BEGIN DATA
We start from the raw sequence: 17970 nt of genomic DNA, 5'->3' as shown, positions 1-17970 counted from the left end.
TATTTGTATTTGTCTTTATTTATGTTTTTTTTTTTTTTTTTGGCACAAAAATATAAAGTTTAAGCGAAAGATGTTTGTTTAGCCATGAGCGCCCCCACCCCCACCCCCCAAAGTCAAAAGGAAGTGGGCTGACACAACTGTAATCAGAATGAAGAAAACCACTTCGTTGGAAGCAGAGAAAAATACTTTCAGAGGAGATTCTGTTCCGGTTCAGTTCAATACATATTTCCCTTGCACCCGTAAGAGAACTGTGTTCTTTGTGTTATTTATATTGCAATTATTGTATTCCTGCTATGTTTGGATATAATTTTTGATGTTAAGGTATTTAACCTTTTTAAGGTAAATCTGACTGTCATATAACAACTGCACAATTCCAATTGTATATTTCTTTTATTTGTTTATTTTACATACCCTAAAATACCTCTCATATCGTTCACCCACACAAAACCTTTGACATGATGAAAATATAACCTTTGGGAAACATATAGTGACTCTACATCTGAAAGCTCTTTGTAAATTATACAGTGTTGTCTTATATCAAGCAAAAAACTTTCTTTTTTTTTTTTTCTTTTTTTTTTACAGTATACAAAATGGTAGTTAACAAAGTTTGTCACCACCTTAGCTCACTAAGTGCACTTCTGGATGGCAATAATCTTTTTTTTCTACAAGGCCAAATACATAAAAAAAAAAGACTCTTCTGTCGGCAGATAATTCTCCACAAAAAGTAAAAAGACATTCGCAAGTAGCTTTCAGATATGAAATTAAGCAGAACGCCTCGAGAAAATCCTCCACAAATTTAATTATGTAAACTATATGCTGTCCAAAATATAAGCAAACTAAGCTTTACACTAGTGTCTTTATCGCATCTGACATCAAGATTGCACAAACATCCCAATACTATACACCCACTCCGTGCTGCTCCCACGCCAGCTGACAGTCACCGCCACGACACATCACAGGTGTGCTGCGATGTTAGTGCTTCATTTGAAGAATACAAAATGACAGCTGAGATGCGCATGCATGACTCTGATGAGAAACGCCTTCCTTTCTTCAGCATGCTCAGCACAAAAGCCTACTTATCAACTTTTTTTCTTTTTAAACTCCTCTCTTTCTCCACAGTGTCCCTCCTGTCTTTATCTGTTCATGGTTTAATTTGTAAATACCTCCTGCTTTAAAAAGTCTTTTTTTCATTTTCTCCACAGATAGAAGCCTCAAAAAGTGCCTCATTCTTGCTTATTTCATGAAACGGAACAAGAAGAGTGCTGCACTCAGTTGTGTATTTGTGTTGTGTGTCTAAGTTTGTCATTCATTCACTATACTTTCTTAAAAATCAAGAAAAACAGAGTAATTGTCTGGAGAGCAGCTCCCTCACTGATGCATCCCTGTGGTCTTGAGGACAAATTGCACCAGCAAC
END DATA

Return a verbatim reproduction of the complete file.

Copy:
We start from the raw sequence: 17970 nt of genomic DNA, 5'->3' as shown, positions 1-17970 counted from the left end.
TATTTGTATTTGTCTTTATTTATGTTTTTTTTTTTTTTTTTGGCACAAAAATATAAAGTTTAAGCGAAAGATGTTTGTTTAGCCATGAGCGCCCCCACCCCCACCCCCCAAAGTCAAAAGGAAGTGGGCTGACACAACTGTAATCAGAATGAAGAAAACCACTTCGTTGGAAGCAGAGAAAAATACTTTCAGAGGAGATTCTGTTCCGGTTCAGTTCAATACATATTTCCCTTGCACCCGTAAGAGAACTGTGTTCTTTGTGTTATTTATATTGCAATTATTGTATTCCTGCTATGTTTGGATATAATTTTTGATGTTAAGGTATTTAACCTTTTTAAGGTAAATCTGACTGTCATATAACAACTGCACAATTCCAATTGTATATTTCTTTTATTTGTTTATTTTACATACCCTAAAATACCTCTCATATCGTTCACCCACACAAAACCTTTGACATGATGAAAATATAACCTTTGGGAAACATATAGTGACTCTACATCTGAAAGCTCTTTGTAAATTATACAGTGTTGTCTTATATCAAGCAAAAAACTTTCTTTTTTTTTTTTTCTTTTTTTTTTACAGTATACAAAATGGTAGTTAACAAAGTTTGTCACCACCTTAGCTCACTAAGTGCACTTCTGGATGGCAATAATCTTTTTTTTCTACAAGGCCAAATACATAAAAAAAAAAGACTCTTCTGTCGGCAGATAATTCTCCACAAAAAGTAAAAAGACATTCGCAAGTAGCTTTCAGATATGAAATTAAGCAGAACGCCTCGAGAAAATCCTCCACAAATTTAATTATGTAAACTATATGCTGTCCAAAATATAAGCAAACTAAGCTTTACACTAGTGTCTTTATCGCATCTGACATCAAGATTGCACAAACATCCCAATACTATACACCCACTCCGTGCTGCTCCCACGCCAGCTGACAGTCACCGCCACGACACATCACAGGTGTGCTGCGATGTTAGTGCTTCATTTGAAGAATACAAAATGACAGCTGAGATGCGCATGCATGACTCTGATGAGAAACGCCTTCCTTTCTTCAGCATGCTCAGCACAAAAGCCTACTTATCAACTTTTTTTCTTTTTAAACTCCTCTCTTTCTCCACAGTGTCCCTCCTGTCTTTATCTGTTCATGGTTTAATTTGTAAATACCTCCTGCTTTAAAAAGTCTTTTTTTCATTTTCTCCACAGATAGAAGCCTCAAAAAGTGCCTCATTCTTGCTTATTTCATGAAACGGAACAAGAAGAGTGCTGCACTCAGTTGTGTATTTGTGTTGTGTGTCTAAGTTTGTCATTCATTCACTATACTTTCTTAAAAATCAAGAAAAACAGAGTAATTGTCTGGAGAGCAGCTCCCTCACTGATGCATCCCTGTGGTCTTGAGGACAAATTGCACCAGCAAC